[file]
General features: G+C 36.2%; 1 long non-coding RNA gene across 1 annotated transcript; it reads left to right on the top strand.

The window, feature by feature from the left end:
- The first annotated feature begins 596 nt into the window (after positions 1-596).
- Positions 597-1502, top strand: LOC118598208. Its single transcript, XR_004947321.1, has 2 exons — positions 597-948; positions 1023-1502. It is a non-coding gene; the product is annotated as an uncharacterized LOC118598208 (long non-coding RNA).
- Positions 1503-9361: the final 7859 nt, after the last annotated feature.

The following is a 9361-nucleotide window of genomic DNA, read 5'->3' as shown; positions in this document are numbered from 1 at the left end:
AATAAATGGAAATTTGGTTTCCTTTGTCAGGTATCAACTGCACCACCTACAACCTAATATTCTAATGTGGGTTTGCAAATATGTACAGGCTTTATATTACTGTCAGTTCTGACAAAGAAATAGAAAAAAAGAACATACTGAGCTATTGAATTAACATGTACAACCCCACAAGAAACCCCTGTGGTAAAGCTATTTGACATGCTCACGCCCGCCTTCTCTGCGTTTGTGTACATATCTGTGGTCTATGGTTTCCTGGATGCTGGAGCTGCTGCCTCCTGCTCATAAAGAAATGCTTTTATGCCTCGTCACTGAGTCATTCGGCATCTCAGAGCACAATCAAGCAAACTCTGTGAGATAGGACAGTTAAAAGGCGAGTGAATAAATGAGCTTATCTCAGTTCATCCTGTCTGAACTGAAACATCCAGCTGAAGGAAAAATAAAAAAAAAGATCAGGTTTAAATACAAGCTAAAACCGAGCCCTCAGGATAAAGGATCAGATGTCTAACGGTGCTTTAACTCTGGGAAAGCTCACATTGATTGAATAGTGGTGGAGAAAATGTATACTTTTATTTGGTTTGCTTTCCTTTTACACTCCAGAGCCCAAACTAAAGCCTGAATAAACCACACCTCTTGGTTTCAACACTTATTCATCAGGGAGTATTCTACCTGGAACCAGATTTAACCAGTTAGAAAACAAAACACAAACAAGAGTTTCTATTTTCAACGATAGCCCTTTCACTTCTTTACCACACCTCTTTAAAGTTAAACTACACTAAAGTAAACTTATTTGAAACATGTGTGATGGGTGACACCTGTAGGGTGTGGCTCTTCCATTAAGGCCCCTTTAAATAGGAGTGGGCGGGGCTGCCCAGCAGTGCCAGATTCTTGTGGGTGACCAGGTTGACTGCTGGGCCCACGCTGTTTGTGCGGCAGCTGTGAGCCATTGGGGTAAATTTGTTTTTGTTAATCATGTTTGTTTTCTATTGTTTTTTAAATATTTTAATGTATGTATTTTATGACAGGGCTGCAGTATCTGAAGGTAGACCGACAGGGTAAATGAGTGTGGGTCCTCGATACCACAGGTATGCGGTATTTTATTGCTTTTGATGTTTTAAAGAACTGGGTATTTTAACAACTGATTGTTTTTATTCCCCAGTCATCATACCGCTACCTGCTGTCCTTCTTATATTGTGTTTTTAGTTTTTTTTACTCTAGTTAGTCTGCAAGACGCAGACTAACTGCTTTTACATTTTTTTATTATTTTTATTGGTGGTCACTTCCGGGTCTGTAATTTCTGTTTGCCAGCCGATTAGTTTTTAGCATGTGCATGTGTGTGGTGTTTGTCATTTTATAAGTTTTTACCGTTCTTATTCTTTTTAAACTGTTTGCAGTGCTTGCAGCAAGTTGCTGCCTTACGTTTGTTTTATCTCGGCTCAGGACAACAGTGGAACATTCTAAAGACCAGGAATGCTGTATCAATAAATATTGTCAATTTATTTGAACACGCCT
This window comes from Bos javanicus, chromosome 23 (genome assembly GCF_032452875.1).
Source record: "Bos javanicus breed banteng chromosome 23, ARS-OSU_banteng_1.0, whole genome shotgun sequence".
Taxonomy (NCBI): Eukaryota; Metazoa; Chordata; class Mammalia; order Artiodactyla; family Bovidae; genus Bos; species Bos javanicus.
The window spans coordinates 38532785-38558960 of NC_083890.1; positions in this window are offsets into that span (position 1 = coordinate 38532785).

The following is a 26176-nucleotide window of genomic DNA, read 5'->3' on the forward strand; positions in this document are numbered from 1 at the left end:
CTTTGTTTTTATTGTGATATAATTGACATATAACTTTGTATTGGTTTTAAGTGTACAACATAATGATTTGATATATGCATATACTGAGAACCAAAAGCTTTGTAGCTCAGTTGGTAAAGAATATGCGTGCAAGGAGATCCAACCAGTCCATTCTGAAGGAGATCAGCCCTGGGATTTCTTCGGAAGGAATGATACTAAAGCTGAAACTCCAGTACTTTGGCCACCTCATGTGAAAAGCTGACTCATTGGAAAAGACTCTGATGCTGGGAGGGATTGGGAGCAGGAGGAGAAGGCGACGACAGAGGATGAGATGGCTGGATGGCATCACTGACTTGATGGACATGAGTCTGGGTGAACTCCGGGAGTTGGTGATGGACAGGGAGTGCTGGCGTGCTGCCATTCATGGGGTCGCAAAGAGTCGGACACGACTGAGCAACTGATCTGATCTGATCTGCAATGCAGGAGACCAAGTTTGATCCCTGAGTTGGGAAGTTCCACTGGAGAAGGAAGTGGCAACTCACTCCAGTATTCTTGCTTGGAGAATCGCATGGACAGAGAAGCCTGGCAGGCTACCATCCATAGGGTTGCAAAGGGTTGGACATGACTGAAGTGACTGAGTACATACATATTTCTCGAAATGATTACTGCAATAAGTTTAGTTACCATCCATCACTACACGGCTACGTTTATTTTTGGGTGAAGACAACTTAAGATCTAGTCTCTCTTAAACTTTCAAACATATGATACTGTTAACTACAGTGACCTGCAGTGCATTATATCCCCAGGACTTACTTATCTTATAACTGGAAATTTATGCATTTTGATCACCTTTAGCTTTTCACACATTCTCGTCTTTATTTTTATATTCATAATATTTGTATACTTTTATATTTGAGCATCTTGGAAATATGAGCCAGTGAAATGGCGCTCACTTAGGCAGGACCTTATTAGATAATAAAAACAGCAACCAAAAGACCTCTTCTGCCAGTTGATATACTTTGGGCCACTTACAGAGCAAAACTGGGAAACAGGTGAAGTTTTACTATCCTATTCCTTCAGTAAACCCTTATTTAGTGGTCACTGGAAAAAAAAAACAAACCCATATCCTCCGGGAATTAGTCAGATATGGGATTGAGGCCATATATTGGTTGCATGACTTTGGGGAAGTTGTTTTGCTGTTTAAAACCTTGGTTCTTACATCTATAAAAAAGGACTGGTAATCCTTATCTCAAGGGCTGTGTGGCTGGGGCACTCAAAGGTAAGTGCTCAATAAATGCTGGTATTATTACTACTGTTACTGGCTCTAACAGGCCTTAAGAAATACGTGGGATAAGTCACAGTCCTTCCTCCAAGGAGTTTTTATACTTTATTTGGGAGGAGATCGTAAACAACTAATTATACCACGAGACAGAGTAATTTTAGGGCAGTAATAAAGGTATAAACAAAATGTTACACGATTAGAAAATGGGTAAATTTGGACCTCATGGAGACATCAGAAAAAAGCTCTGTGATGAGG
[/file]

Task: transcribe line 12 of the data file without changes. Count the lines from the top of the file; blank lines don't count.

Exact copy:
The following is a 26176-nucleotide window of genomic DNA, read 5'->3' on the forward strand; positions in this document are numbered from 1 at the left end: